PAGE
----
Sunday, June 7, 2009
One Local Summer - week 1
Our meal for week one was brunch, which is possibly my favorite meal of the week. This one featured serviceberry pancakes (more on the serviceberry below) with bacon, early cherries, and of course maple syrup!
The pancakes were made from a mix from Quiver Full Farm (~33 miles) along with buttermilk leftover from making butter with cream from Snowville Creamery (~107 miles.) The bacon is from Bluescreek (~30 miles) at the North Market; maple syrup from Pleiades (~42 miles), and serviceberries and cherries from Rhoads (~42 miles.)
So what, you may ask, is a serviceberry? I'd never heard of them either, but my mom has a painting of a cedar waxwing on what must be a serviceberry tree (I spent my childhood trying to figure out what kind of berry it was. I am all about the berries.) They grow on small trees/shrubs and have a crown like a blueberry, and the taste is a bit similar. They are also known as shadbush, saskatoon, and juneberry (although the name seems to depend on the variety, of which there are many.) The city of Saskatoon, Saskatchewan is named after the plant (saskatoon is a Cree Indian word); they are called juneberries because they ripen in June, and shadbush because they flower when the shad-fish spawn. There are a few stories about why they are called serviceberries: either they served as a signal that the ground was unfrozen enough to bury the dead, or the blooms were gathered for church services, or they bloomed (in April) when it was finally mild enough weather to travel to church. Or maybe it's because there is a related berry in Europe called "sorbus."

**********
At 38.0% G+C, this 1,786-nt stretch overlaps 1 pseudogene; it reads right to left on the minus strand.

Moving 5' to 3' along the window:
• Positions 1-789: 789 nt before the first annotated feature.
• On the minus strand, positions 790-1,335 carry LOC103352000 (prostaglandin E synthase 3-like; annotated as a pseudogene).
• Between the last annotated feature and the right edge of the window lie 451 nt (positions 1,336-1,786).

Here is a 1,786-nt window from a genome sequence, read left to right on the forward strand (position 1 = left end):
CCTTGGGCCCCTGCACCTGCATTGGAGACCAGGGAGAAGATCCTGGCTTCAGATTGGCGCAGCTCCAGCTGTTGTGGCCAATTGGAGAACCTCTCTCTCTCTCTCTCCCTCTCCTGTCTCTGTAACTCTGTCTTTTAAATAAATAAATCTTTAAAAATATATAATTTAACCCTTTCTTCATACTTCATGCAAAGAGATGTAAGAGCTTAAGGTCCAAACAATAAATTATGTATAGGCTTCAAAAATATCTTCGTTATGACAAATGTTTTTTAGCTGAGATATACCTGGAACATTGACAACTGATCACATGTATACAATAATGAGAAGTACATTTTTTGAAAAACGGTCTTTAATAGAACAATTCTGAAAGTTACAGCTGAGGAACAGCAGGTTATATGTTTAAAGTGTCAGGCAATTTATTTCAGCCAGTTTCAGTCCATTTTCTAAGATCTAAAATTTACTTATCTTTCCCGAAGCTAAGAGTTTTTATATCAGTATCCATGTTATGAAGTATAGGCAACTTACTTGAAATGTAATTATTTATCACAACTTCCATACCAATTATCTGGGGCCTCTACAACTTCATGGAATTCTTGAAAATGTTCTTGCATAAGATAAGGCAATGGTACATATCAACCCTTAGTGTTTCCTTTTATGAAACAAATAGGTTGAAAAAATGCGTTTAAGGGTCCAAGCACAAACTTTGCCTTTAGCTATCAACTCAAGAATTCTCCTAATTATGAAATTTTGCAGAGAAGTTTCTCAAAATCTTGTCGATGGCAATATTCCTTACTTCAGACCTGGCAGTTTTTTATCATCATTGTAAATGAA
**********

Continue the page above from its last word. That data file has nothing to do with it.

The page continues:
I saw them at the farmer's market on Saturday and couldn't resist bringing home a pint. I've never met a fruit I didn't like, and the serviceberry is no exception. You can eat them raw or use them as you would blueberries in any recipe. They were quite good in pancakes!